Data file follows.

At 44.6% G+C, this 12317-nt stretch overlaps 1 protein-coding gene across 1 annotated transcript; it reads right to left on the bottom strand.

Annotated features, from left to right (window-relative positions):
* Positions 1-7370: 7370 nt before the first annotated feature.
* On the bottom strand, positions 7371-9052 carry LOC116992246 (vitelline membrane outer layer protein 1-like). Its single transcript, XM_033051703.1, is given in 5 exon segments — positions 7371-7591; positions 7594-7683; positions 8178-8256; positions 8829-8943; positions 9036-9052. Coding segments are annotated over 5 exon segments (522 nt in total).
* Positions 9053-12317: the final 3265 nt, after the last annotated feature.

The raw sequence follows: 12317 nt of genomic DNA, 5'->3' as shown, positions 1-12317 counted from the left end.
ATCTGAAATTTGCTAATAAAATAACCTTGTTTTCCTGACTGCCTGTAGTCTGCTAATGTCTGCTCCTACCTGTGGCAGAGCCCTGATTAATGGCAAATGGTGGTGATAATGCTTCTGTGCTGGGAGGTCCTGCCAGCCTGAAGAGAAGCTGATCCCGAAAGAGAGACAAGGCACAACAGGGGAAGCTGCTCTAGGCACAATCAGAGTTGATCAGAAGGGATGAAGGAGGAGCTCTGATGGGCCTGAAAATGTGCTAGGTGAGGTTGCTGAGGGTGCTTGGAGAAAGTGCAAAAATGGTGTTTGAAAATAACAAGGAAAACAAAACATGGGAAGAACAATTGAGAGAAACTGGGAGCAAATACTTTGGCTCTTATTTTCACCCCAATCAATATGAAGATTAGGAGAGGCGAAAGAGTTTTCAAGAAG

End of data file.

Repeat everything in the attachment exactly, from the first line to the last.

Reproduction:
At 44.6% G+C, this 12317-nt stretch overlaps 1 protein-coding gene across 1 annotated transcript; it reads right to left on the bottom strand.

Annotated features, from left to right (window-relative positions):
* Positions 1-7370: 7370 nt before the first annotated feature.
* On the bottom strand, positions 7371-9052 carry LOC116992246 (vitelline membrane outer layer protein 1-like). Its single transcript, XM_033051703.1, is given in 5 exon segments — positions 7371-7591; positions 7594-7683; positions 8178-8256; positions 8829-8943; positions 9036-9052. Coding segments are annotated over 5 exon segments (522 nt in total).
* Positions 9053-12317: the final 3265 nt, after the last annotated feature.

The raw sequence follows: 12317 nt of genomic DNA, 5'->3' as shown, positions 1-12317 counted from the left end.
ATCTGAAATTTGCTAATAAAATAACCTTGTTTTCCTGACTGCCTGTAGTCTGCTAATGTCTGCTCCTACCTGTGGCAGAGCCCTGATTAATGGCAAATGGTGGTGATAATGCTTCTGTGCTGGGAGGTCCTGCCAGCCTGAAGAGAAGCTGATCCCGAAAGAGAGACAAGGCACAACAGGGGAAGCTGCTCTAGGCACAATCAGAGTTGATCAGAAGGGATGAAGGAGGAGCTCTGATGGGCCTGAAAATGTGCTAGGTGAGGTTGCTGAGGGTGCTTGGAGAAAGTGCAAAAATGGTGTTTGAAAATAACAAGGAAAACAAAACATGGGAAGAACAATTGAGAGAAACTGGGAGCAAATACTTTGGCTCTTATTTTCACCCCAATCAATATGAAGATTAGGAGAGGCGAAAGAGTTTTCAAGAAG